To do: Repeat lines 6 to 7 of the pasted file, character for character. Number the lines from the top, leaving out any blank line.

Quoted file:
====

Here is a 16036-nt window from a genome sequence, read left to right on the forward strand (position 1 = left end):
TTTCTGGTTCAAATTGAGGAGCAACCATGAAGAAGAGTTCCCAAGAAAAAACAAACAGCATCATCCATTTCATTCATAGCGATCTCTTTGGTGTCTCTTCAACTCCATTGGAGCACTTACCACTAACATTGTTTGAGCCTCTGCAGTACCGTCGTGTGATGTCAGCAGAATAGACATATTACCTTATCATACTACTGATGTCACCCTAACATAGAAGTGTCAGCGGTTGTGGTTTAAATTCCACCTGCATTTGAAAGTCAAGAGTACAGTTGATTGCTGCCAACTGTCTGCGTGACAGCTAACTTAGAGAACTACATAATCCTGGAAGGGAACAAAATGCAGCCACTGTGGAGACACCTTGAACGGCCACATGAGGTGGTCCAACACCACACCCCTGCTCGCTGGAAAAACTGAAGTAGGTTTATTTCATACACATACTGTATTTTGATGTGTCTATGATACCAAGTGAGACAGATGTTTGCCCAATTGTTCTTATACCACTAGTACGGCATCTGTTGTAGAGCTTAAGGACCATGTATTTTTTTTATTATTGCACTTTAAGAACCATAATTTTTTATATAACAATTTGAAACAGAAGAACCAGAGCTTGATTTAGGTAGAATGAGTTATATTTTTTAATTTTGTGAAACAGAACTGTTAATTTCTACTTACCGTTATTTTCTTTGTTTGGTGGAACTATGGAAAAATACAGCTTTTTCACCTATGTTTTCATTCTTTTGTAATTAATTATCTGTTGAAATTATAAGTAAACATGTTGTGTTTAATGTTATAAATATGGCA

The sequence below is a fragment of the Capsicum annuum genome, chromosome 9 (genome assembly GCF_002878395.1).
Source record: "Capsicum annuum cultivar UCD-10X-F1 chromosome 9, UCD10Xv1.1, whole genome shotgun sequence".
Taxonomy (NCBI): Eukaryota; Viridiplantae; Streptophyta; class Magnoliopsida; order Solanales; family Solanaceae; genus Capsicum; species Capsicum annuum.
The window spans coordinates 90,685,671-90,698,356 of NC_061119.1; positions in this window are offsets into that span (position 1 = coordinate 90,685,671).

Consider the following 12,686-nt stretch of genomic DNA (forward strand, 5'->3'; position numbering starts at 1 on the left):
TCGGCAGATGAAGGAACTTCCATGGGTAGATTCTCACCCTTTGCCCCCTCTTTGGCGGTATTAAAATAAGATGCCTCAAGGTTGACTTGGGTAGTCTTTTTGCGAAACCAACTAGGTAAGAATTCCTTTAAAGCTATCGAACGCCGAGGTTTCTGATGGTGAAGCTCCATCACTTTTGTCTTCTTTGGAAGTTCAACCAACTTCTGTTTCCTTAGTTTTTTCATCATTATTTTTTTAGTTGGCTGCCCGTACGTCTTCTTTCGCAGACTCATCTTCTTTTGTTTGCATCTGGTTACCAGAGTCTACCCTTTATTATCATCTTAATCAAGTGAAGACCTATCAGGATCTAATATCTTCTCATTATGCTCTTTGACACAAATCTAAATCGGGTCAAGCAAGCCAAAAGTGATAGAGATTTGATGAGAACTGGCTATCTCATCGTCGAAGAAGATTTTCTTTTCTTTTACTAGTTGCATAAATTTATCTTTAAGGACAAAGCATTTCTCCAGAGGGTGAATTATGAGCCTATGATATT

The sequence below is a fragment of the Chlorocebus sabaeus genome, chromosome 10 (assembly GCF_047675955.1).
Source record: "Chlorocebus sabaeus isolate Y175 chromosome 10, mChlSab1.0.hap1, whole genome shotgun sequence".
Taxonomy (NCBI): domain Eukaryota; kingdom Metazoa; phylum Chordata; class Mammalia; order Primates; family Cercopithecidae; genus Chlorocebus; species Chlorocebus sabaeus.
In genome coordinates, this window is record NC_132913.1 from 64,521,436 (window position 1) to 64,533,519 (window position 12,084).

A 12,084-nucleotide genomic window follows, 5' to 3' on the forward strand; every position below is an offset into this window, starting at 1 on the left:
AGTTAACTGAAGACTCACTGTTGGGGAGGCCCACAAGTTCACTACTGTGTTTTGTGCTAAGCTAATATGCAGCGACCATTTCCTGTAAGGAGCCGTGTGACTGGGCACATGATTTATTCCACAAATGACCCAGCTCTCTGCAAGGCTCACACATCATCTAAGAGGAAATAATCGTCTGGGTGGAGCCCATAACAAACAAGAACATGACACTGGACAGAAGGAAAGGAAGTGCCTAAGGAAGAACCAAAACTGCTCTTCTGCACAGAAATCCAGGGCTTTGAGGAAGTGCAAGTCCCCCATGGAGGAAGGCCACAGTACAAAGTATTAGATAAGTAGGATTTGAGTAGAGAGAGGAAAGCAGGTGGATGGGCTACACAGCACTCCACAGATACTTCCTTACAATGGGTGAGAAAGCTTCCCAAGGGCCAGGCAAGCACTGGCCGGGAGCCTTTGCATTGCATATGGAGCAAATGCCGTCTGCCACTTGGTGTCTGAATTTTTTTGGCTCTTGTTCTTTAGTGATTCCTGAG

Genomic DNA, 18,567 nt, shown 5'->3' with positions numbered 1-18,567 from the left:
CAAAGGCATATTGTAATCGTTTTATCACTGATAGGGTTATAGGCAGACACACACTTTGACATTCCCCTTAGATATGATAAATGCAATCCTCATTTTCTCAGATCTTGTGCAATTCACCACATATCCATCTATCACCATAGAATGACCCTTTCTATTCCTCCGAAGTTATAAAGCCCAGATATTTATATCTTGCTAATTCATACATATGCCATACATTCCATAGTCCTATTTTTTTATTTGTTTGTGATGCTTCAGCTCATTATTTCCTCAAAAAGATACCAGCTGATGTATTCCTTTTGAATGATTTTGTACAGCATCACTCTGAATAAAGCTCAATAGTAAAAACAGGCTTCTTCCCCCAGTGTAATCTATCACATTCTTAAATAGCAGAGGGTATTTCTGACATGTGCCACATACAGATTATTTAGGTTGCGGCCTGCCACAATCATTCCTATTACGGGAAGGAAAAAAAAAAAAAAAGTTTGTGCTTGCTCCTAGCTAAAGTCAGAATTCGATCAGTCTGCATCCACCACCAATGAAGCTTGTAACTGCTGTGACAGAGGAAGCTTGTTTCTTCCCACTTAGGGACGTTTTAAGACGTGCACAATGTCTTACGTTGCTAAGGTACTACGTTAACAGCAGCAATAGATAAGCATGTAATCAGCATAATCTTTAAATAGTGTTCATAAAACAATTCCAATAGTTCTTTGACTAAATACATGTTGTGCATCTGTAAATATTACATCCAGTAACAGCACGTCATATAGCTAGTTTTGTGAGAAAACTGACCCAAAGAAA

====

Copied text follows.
The window spans coordinates 90,685,671-90,698,356 of NC_061119.1; positions in this window are offsets into that span (position 1 = coordinate 90,685,671).

Consider the following 12,686-nt stretch of genomic DNA (forward strand, 5'->3'; position numbering starts at 1 on the left):